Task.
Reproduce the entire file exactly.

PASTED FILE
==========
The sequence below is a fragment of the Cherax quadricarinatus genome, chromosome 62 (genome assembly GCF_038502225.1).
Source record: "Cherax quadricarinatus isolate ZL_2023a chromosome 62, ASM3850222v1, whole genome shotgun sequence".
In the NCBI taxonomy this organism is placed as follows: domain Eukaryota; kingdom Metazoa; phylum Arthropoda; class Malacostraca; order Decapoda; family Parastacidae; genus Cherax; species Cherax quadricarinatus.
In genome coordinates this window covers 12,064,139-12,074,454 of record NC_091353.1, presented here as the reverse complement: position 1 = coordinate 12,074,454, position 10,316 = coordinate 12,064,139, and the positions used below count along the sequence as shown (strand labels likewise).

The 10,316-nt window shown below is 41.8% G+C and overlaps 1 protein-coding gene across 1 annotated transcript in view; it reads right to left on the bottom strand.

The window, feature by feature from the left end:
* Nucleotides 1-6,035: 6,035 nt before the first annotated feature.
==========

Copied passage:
The sequence below is a fragment of the Cherax quadricarinatus genome, chromosome 62 (genome assembly GCF_038502225.1).
Source record: "Cherax quadricarinatus isolate ZL_2023a chromosome 62, ASM3850222v1, whole genome shotgun sequence".
In the NCBI taxonomy this organism is placed as follows: domain Eukaryota; kingdom Metazoa; phylum Arthropoda; class Malacostraca; order Decapoda; family Parastacidae; genus Cherax; species Cherax quadricarinatus.
In genome coordinates this window covers 12,064,139-12,074,454 of record NC_091353.1, presented here as the reverse complement: position 1 = coordinate 12,074,454, position 10,316 = coordinate 12,064,139, and the positions used below count along the sequence as shown (strand labels likewise).

The 10,316-nt window shown below is 41.8% G+C and overlaps 1 protein-coding gene across 1 annotated transcript in view; it reads right to left on the bottom strand.

The window, feature by feature from the left end:
* Nucleotides 1-6,035: 6,035 nt before the first annotated feature.